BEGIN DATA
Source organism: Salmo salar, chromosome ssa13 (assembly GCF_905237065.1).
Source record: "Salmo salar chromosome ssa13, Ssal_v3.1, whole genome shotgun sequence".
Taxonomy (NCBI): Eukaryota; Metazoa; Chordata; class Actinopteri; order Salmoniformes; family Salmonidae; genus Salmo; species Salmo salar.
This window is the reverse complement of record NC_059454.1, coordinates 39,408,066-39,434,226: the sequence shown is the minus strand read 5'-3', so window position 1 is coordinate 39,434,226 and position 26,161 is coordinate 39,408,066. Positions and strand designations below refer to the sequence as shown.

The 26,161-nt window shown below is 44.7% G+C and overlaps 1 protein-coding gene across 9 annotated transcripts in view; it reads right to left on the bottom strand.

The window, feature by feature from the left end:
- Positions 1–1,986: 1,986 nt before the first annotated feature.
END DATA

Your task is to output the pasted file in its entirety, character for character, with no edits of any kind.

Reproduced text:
Source organism: Salmo salar, chromosome ssa13 (assembly GCF_905237065.1).
Source record: "Salmo salar chromosome ssa13, Ssal_v3.1, whole genome shotgun sequence".
Taxonomy (NCBI): Eukaryota; Metazoa; Chordata; class Actinopteri; order Salmoniformes; family Salmonidae; genus Salmo; species Salmo salar.
This window is the reverse complement of record NC_059454.1, coordinates 39,408,066-39,434,226: the sequence shown is the minus strand read 5'-3', so window position 1 is coordinate 39,434,226 and position 26,161 is coordinate 39,408,066. Positions and strand designations below refer to the sequence as shown.

The 26,161-nt window shown below is 44.7% G+C and overlaps 1 protein-coding gene across 9 annotated transcripts in view; it reads right to left on the bottom strand.

The window, feature by feature from the left end:
- Positions 1–1,986: 1,986 nt before the first annotated feature.